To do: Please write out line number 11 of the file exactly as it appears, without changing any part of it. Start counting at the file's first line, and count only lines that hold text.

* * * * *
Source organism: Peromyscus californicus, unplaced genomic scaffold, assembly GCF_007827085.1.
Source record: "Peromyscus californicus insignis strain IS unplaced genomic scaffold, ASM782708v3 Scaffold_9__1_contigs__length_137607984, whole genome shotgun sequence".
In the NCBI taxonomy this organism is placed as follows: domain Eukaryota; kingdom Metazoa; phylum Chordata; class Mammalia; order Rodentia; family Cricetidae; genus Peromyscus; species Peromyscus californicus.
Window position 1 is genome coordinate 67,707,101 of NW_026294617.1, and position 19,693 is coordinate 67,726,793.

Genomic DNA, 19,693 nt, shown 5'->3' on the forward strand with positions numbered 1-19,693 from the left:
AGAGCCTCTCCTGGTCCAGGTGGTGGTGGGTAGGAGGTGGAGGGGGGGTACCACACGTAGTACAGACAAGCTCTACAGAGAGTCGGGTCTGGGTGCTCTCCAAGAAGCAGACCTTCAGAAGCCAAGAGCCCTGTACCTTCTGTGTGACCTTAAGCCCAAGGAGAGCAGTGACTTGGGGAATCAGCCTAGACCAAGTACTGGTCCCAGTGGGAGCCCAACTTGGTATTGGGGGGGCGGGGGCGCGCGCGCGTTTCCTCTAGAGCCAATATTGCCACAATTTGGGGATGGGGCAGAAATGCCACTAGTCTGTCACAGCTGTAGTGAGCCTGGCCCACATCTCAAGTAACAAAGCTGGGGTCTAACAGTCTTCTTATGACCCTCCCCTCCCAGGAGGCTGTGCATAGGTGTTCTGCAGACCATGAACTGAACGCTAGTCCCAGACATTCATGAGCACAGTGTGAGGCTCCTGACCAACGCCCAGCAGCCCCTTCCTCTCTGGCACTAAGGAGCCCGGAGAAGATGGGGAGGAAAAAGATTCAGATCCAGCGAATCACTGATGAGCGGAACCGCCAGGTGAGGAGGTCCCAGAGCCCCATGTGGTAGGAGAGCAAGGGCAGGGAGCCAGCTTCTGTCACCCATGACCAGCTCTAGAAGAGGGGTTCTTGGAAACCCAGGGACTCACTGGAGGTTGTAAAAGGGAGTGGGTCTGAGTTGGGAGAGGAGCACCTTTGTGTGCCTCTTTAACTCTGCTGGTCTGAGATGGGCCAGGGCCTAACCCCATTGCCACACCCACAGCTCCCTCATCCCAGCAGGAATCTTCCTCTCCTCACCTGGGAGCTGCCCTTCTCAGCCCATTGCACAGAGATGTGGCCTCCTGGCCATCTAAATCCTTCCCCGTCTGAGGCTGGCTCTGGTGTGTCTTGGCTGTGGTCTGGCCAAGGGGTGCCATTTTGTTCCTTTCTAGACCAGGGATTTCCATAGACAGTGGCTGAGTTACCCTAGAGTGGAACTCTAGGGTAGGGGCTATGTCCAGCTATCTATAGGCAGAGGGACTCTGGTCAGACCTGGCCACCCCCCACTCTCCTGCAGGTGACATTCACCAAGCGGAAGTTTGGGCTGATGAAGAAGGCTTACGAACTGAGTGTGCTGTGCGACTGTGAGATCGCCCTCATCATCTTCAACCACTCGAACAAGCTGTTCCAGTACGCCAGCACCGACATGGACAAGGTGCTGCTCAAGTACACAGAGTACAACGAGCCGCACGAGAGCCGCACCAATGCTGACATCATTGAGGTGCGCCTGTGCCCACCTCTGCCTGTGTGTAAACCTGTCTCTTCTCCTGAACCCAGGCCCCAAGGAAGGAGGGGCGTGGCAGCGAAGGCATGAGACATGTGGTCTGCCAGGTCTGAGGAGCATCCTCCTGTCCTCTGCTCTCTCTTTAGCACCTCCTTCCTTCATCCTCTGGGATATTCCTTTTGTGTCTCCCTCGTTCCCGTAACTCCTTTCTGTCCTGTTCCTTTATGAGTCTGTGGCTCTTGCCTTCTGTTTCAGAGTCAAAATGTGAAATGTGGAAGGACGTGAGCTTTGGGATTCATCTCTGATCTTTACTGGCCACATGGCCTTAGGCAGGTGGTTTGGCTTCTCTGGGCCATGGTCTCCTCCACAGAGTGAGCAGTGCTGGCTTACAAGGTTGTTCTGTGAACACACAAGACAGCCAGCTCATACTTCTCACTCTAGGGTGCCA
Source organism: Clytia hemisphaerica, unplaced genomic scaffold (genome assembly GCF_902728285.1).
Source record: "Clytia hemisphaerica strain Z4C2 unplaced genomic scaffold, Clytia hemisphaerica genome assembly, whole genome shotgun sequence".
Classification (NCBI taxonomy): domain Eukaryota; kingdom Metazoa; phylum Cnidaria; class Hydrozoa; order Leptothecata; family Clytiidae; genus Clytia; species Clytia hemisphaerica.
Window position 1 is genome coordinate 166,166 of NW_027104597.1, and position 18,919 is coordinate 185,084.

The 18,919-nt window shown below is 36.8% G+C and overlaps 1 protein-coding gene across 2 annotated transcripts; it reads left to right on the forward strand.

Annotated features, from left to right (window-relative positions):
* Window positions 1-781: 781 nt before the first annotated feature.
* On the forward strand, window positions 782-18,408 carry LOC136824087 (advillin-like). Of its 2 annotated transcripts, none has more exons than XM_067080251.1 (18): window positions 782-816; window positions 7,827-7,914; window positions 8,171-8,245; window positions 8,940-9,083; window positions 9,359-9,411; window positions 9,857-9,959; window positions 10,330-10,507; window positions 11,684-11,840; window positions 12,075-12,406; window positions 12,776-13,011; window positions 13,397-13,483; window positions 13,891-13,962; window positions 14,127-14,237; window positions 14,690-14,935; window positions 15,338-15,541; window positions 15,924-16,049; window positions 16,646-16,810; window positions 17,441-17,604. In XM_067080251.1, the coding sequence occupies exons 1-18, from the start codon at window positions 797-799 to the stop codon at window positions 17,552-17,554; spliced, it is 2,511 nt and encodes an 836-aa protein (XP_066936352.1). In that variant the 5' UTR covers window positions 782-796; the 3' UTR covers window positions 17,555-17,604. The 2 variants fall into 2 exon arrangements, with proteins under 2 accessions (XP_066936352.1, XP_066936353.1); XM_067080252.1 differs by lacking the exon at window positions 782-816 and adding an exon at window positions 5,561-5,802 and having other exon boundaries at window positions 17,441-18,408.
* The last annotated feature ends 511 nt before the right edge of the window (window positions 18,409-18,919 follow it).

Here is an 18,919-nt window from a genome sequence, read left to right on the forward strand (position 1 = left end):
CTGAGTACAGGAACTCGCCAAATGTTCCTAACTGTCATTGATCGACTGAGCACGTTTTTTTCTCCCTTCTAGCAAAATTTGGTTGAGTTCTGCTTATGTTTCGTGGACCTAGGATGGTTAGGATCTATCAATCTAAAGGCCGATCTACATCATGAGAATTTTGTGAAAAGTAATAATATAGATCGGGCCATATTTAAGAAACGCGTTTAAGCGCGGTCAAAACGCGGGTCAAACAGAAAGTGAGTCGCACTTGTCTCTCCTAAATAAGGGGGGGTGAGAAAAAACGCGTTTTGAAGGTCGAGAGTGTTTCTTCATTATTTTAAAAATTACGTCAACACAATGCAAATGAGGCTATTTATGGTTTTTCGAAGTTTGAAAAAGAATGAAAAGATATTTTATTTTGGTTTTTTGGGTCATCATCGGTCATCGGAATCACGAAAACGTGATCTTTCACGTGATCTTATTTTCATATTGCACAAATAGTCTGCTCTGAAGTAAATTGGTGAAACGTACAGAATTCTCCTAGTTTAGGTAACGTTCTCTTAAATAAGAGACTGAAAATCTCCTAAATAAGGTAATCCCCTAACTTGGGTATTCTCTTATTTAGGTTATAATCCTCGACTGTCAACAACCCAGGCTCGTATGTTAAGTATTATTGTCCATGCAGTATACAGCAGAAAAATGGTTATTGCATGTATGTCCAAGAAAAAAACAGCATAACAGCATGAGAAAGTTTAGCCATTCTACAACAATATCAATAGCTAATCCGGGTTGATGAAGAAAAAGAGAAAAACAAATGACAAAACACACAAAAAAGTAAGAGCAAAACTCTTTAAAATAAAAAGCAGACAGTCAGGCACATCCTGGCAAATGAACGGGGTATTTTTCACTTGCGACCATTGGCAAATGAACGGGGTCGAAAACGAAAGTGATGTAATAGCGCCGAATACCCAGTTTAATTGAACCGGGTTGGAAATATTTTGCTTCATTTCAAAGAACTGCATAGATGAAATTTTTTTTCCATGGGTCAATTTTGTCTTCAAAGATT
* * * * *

The 18,919-nt window shown below is 36.8% G+C and overlaps 1 protein-coding gene across 2 annotated transcripts; it reads left to right on the forward strand.